Ctrl + Space
Shift + Space
Ctrl + Space
Shift + Space
When importing transparent graphic files, depending on the way the file was saved, you may encounter rough white edges at the transparency border.
In this case the image colors must be multiplied with the Alpha channel values.
In the Import tab of the Loader node,
Check Post Multiply by Alpha.
You can use a Matte > Matte Control node to further refine the edges.
Example image from:
To Clamp (limit / clip) the color values in a Fusion flow:
Right Click the Flow view background and choose:
Force All Tile Pictures
The quest to find an affordable Node-Based Compositing software
I generally prefer doing compositing for video and 3D animation using Node Based Compositing software.
In the past I worked happily with Autodesk Combustion, until it was discontinued, than I went on working with Autodesk Composite (Toxik) which was also kind-of discontinued, and was installed as part of the 3ds max package, and can still be downloaded for free at Autodesk Exchange.
Autodesk Composite is an awesome compositing technology, and I did a lot of work with it, but the only reason I could afford it in the first place was that Autodesk stopped actively developing it and shipped it as a (rather powerful) ‘goody’ along with 3ds max and Maya. while I can still go on working with Autodesk Composite, Its lack of active development is showing, and I decided to look for a better solution.
Obviously, this discussion can’t be serious without mentioning The Foundry’s Nuke compositing software, which as far as I understand the leading node based compositing solution in the VFX industry today.
But in my small indie studio perspective Nuke is expensive, and for my compositing needs, there’s simply no justification to make the investment.
Another node based compositing software that must be mentioned here is the open source software Natron.
Natron is a very serious development, there’s a growing community around it, and it seams to me that it might be on its way to become the ‘Blender’ of the compositing industry.
I did some tests with Natron 2.1.4, it’s interface is very similar to Nuke’s interface, and from the way the interface is designed, its approach to reading and processing 32 bit float multi-channel EXR file sequences, and it’s current library of available nodes, it’s pretty obvious that this development effort is aiming to be a high end VFX node based compositor.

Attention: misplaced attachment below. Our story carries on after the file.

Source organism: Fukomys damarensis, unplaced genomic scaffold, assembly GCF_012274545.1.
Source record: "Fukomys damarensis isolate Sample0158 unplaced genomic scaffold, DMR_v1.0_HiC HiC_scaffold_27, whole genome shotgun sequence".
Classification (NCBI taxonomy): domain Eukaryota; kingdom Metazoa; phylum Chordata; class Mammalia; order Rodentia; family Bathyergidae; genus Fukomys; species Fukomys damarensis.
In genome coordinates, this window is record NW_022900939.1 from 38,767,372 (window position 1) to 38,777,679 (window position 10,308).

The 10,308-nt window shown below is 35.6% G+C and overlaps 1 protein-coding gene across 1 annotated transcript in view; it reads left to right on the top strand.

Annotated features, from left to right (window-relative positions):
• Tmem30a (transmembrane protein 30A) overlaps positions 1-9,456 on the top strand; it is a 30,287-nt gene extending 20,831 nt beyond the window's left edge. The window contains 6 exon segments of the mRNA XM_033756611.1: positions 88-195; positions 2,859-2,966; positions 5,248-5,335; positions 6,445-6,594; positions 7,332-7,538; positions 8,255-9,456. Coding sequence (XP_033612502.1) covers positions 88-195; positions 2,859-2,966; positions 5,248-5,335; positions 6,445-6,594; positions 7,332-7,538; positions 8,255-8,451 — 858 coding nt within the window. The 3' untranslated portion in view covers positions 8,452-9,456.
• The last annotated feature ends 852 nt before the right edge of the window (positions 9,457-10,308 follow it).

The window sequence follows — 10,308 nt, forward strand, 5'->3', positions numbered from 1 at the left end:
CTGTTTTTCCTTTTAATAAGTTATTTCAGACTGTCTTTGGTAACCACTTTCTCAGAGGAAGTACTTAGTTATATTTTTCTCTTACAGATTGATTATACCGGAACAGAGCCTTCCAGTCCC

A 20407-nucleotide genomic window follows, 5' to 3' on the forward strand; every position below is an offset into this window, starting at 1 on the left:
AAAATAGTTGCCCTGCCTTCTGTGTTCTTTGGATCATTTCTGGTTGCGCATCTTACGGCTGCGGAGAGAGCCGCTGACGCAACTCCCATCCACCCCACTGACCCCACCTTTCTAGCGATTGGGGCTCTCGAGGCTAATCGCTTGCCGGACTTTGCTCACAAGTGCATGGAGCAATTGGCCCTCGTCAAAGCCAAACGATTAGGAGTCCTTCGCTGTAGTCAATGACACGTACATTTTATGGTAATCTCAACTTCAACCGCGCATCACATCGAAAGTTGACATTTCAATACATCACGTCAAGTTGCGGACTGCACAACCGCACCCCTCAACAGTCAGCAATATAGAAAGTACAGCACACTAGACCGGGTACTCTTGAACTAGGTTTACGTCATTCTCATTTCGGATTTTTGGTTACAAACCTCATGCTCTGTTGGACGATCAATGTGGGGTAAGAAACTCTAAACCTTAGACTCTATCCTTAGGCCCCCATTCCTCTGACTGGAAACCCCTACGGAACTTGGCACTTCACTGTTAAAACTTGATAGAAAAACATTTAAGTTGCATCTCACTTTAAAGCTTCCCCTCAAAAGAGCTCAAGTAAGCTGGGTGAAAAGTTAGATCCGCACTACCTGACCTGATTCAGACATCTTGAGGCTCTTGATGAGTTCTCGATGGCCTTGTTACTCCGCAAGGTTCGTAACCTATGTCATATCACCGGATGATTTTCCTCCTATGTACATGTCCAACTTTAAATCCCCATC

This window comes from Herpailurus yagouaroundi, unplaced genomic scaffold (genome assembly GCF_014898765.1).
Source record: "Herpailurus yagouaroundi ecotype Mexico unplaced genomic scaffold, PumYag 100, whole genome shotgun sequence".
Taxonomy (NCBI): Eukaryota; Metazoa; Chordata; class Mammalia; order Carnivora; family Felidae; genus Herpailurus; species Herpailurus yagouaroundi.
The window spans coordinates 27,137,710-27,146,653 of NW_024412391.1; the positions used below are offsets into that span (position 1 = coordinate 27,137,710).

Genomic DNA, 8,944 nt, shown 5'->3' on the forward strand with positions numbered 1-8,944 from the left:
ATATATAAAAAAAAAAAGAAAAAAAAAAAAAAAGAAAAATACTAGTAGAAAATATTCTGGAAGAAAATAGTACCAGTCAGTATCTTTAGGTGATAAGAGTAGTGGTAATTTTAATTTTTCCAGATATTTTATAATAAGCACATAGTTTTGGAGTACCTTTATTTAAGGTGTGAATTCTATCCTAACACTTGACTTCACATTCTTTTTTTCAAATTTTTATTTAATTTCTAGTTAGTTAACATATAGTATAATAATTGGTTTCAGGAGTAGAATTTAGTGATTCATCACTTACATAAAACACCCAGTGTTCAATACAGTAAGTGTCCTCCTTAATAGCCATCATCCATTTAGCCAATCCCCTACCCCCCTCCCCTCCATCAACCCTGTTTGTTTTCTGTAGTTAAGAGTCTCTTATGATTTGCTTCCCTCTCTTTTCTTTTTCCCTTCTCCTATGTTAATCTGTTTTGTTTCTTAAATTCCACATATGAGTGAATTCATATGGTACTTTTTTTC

But for me, there are still some key features missing, like 3D compositing, a vector blur node and more.
* It should be noted that you can add Re-Vision Effects ReelSmart Motion Blur plugin to get vector blur functionality and other features like motion estimation.
Enter Blackmagic Fusion
Fusion is actually not a newcomer in the field of node based compositing.
Initially developed by Eyeon software, it was named ‘Digital Fusion’, than just ‘Fusion’, and in the past decade was heavily developed in the direction of 3D compositing.
If I remember correctly, Fusion was also expensive, I think it cost around 6000 dollars…
But than magic happened..
A couple of years ago Blackmagic Design, which is by-far the most disruptive company in the production and post-production gear industry, has purchased Eyeon software, continued developing it, integrated it into their product pipeline and made it available as a free edition of the software and a more heavily equipped ‘Studio’ edition of the software, that costs 299$, which is absolutely accessible in small indie studio terms.
I downloaded the free edition of the software, and immediately started working with it, getting used to the interface while working on actual animation projects in the past year,
And to cut the long story short, it’s awesome and it’s a very happy ending to my quest for finding a compositing solution, for the following reasons:
In conclusion, my opinion is that it’s a no brainer,
If your looking for an affordable, robust node-based compositing software that’s well equipped for 3D animation needs,
Blackmagic Fusion is the answer.